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“Mortgage cap would be good for the UAE in the long run”- Jones Lang Lasalle
As the UAE Central Bank does a 180 on the mortgage cap proposal and commercial banks release a collective sigh of relief, experts say mortgage cap can help reduce speculation and bring stability into the market
January 23, 2013 11:55 by Eva Fernandes
Earlier this month, the UAE Central Bank sent a circular to commercial banks in the UAE stating mortgage loans for expatriates were not to exceed 50 percent of the property value of the first purchase and 40 percent of the purchase that follow. For Emiratis, on the other hand, mortgages have been capped at 70 percent on the first purchase and 60 percent on other purchases.
The circular caused much resistance and reports of special meetings between the Central Bank and the commercial banks emerged for the few weeks that followed. The case being made for the postponement of the imposition of the cap, was successful and just yesterday UAE state news agency WAM released a statement from central bank governor Sultan Nasser al-Suweidi saying the cap will not be enforced and that it “was merely intended to help banks prepare for eventual rule changes which would reflect their feedback.”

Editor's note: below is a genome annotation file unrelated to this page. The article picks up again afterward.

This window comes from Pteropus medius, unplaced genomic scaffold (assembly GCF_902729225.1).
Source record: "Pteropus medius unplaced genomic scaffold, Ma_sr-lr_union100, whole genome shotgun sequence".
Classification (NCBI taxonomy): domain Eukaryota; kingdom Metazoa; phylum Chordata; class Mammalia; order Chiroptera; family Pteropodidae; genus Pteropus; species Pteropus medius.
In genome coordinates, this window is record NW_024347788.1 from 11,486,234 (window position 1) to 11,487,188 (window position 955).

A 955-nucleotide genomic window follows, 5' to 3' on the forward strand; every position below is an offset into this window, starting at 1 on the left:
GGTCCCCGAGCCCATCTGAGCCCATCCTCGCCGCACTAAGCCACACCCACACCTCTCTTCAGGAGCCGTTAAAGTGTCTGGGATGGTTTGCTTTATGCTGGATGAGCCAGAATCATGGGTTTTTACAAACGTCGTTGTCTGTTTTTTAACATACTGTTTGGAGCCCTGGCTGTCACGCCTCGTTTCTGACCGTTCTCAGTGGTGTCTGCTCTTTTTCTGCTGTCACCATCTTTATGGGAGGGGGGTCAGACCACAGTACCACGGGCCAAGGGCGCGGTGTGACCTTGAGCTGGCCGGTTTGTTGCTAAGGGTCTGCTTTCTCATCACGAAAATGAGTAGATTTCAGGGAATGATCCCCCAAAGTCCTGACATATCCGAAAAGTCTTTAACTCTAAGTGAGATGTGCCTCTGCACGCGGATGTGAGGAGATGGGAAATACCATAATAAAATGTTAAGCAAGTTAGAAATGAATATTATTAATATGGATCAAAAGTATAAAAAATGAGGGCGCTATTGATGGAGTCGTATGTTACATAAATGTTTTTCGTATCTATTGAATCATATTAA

As sudden as the decision to impose the cap may have been, some argue that regulation from the Central Bank is an important step especially as the UAE real estate market picks up. “Regardless of the percentage of the cap, it is actually a good long term trend to have some caps on the mortgage market, it can help take some of the speculation out of the market and bring some stability into the market long term” said Craig Plumb, head of research in the Middle East and North Africa at Jones Lang Lasalle.
Should the mortgage cap was imposed, there would have been a clear switch in the market from long term financing towards cash-buyers. It could also lead to a greater demand for smaller units or cause developers to hold on to units and rent them out instead of selling. Essentially, the cap would help take the speculation out of the market. Coming out of the crash, avoiding the formation of another property bubble is both prudent and important—because there is definitely a massive appetite for the same.
According to Gulf News, since the proposal of the mortgage cap has been disregarded there has been an increase in the amount of sales. The paper spoke to a Dubai Municipality official, who wished to remain anonymous who said: “We witnessed a hike in sales as of the beginning of this year. As of January 21, 2013, we have witnessed transactions amounting to Dh490 million compared to mere Dh200 million for the same day last year, a rise of 160 per cent.”